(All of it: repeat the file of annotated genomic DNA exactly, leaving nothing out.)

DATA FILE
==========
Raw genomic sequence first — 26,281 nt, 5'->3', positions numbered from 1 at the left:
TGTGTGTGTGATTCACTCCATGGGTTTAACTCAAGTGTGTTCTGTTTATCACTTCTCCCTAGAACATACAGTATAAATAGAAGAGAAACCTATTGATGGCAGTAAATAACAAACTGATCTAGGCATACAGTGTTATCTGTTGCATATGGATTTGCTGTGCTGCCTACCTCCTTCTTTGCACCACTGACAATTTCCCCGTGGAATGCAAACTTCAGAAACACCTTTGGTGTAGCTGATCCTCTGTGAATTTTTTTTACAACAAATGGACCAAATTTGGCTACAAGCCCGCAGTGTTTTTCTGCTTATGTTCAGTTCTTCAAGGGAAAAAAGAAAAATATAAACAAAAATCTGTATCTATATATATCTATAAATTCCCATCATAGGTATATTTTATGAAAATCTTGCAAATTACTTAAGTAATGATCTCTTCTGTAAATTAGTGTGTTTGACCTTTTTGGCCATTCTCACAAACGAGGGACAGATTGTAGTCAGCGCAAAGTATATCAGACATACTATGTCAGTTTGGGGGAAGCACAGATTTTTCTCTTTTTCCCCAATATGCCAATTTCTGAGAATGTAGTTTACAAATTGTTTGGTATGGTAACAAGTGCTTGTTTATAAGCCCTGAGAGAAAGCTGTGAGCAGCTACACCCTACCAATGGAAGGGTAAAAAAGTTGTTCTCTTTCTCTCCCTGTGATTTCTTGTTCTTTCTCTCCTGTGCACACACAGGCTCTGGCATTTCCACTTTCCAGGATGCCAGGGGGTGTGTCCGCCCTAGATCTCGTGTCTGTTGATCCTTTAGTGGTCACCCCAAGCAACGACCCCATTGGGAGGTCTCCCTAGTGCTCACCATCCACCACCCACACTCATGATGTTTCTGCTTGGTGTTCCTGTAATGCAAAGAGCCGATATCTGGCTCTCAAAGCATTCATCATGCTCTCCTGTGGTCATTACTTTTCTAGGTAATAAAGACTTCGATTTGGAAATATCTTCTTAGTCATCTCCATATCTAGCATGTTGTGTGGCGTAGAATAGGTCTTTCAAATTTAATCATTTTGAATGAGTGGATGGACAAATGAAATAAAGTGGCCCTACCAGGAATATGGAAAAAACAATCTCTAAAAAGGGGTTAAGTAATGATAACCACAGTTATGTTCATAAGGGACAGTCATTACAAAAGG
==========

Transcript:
Raw genomic sequence first — 26,281 nt, 5'->3', positions numbered from 1 at the left:
TGTGTGTGTGATTCACTCCATGGGTTTAACTCAAGTGTGTTCTGTTTATCACTTCTCCCTAGAACATACAGTATAAATAGAAGAGAAACCTATTGATGGCAGTAAATAACAAACTGATCTAGGCATACAGTGTTATCTGTTGCATATGGATTTGCTGTGCTGCCTACCTCCTTCTTTGCACCACTGACAATTTCCCCGTGGAATGCAAACTTCAGAAACACCTTTGGTGTAGCTGATCCTCTGTGAATTTTTTTTACAACAAATGGACCAAATTTGGCTACAAGCCCGCAGTGTTTTTCTGCTTATGTTCAGTTCTTCAAGGGAAAAAAGAAAAATATAAACAAAAATCTGTATCTATATATATCTATAAATTCCCATCATAGGTATATTTTATGAAAATCTTGCAAATTACTTAAGTAATGATCTCTTCTGTAAATTAGTGTGTTTGACCTTTTTGGCCATTCTCACAAACGAGGGACAGATTGTAGTCAGCGCAAAGTATATCAGACATACTATGTCAGTTTGGGGGAAGCACAGATTTTTCTCTTTTTCCCCAATATGCCAATTTCTGAGAATGTAGTTTACAAATTGTTTGGTATGGTAACAAGTGCTTGTTTATAAGCCCTGAGAGAAAGCTGTGAGCAGCTACACCCTACCAATGGAAGGGTAAAAAAGTTGTTCTCTTTCTCTCCCTGTGATTTCTTGTTCTTTCTCTCCTGTGCACACACAGGCTCTGGCATTTCCACTTTCCAGGATGCCAGGGGGTGTGTCCGCCCTAGATCTCGTGTCTGTTGATCCTTTAGTGGTCACCCCAAGCAACGACCCCATTGGGAGGTCTCCCTAGTGCTCACCATCCACCACCCACACTCATGATGTTTCTGCTTGGTGTTCCTGTAATGCAAAGAGCCGATATCTGGCTCTCAAAGCATTCATCATGCTCTCCTGTGGTCATTACTTTTCTAGGTAATAAAGACTTCGATTTGGAAATATCTTCTTAGTCATCTCCATATCTAGCATGTTGTGTGGCGTAGAATAGGTCTTTCAAATTTAATCATTTTGAATGAGTGGATGGACAAATGAAATAAAGTGGCCCTACCAGGAATATGGAAAAAACAATCTCTAAAAAGGGGTTAAGTAATGATAACCACAGTTATGTTCATAAGGGACAGTCATTACAAAAGG